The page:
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  • Overview

    'Look! The colour orange is at the door and says to the yellow, “You go first.” But the yellow is also polite and says, “No, you go first.” They are like good friends and their conversation is very charming.' —Josef AlbersEvincing luminous bands of yellow and ochre on an intimately scaled, squared surface, Study for Homage to the Square: Hard, Softer, Soft Edge perfectly encapsulates the exploration of colour, rhythm and spatial movement that defined Josef Albers’s iconic Homage to the Square series. Within a punctilious composition of nestled squares, Albers separates cadmium yellow from introspective maroon, and as one grows more radiant, the other appears increasingly subdued. In their interaction, the chromatic variants become playful and elusive, shifting away from their objective nature and instead forming serendipitous illusions. Painted in 1964, just one year after Albers had published his seminal treatise Interaction of Color, Study for Homage to the Square: Hard, Softer, Soft Edge demonstrates the technical mastery of colour and form that the artist had attained with his titular series, more than a decade after first embarking on it. 'Seeing several of these paintings next to each other makes it obvious that each painting is an instrumentation in its own,’ the artist explained. ‘This means that they are all of different palettes, and, therefore, so to speak, of different climates. Choice of the colours used, as well as their order, is aimed at an interaction'.1

     

    Portrait of the artist.
    Josef Albers at his studio, August 1960. © The Josef and Anni Albers Foundation / DACS 2021.

     

    Homage to the Square

    'The square is not a goal in itself; rather, it above all gives a form to color and to the genuinely painterly organization of color.' —Heinz LiesbrockSince commencing the series in 1950, Albers painted his Homages to the Square compositions every day as a kind of meditative exercise, continuously pursuing his investigations into colour theory until the end of his life. Seeking to minimise evidence of the artist’s hand, Albers employed unmixed paint directly from the tube, applying it with a palette knife in short and precise strokes. As with all of his Homage to the Squares, Albers carefully recorded the technical details of his composition's execution, documenting the types of paint used on the reverse of the Masonite panel. Alongside his minimal and systematic application of colour, this methodical codification clearly reflected a conceptual understanding of painting that anticipated much of art making in the mid-1960s, when painting was stripped of its transcendental aims. Notably, the works’ repeated square format is redolent of such artistic precedents as Kazimir Malevich’s Black Square of 1915, and concurrent creations including Frank Stella’s 1960s concentric squares. The two artists’ seminal contributions differed greatly in artistic and conceptual intention, yet converged in the appreciation of the graphic properties enabled by the square.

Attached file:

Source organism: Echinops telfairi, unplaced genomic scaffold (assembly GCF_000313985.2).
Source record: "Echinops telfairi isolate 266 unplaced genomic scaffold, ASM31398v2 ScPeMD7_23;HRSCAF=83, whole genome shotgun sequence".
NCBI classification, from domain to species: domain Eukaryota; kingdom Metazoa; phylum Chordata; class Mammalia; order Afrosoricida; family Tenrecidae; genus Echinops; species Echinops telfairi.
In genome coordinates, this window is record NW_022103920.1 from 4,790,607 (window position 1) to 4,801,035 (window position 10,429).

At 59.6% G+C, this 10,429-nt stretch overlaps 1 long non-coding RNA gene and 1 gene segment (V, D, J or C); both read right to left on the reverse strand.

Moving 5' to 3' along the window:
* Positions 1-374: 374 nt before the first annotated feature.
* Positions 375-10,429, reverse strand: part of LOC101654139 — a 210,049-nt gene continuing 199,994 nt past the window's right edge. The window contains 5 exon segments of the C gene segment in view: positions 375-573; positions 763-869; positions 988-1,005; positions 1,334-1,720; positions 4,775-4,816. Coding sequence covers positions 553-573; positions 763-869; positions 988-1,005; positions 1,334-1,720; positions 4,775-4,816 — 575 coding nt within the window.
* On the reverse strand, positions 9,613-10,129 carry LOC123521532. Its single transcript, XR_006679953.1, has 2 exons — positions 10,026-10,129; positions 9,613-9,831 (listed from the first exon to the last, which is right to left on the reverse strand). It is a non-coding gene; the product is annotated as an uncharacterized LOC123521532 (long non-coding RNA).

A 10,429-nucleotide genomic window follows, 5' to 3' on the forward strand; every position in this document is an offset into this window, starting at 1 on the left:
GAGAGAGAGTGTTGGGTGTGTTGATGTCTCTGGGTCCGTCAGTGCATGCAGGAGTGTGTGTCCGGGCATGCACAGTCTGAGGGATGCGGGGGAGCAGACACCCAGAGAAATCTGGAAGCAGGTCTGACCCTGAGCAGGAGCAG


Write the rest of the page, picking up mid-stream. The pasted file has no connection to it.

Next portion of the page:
Left: Frank Stella, Single Concentric Squares (violet to red violet half-step), 1974, acrylic on canvas, The Archive of Frank Stella, New York. Image: Steven Sloman. © 2021. Photo Art Resource/Scala, Florence. © Frank Stella. ARS, NY and DACS, London 2021. 
    Right: Kazimir Malevich, Black Square, C20th, oil on canvas, Tretyakov Gallery, Moscow, Image: Bridgeman Images.

     

    The Possibilities of Colour

    'When you really understand that each color is changed by a changed environment, you eventually find that you have learned about life as well as about color.'
    —Josef Albers
    Albers’ dedication to investigating the properties of colour hailed him one of the foremost theorists of art in the twentieth century. Bolstered by his teaching experience at the Bauhaus, Black Mountain College and Yale University, Albers was acutely sensitive to the subject of colour — its variations, its emotional potential, its reliance on individuated perceptions. For him, tone and hue, saturation and brightness became animated through a vivid synaesthesia which personified every shade: ‘Look!’ he described. ‘The colour orange is at the door and says to the yellow, “You go first.” But the yellow is also polite and says, “No, you go first.” They are like good friends and their conversation is very charming’.2 In Study for Homage to the Square: Hard, Softer, Soft Edge, Albers stages this charismatic encounter, listening attentively to the entrancing, mysterious conversations of colour. The methodical application of paint only emphasises the innate sense of camaraderie that exists between the chromes, exuding a straightforward, effortless symbiosis that is immediately striking and touching to the viewer.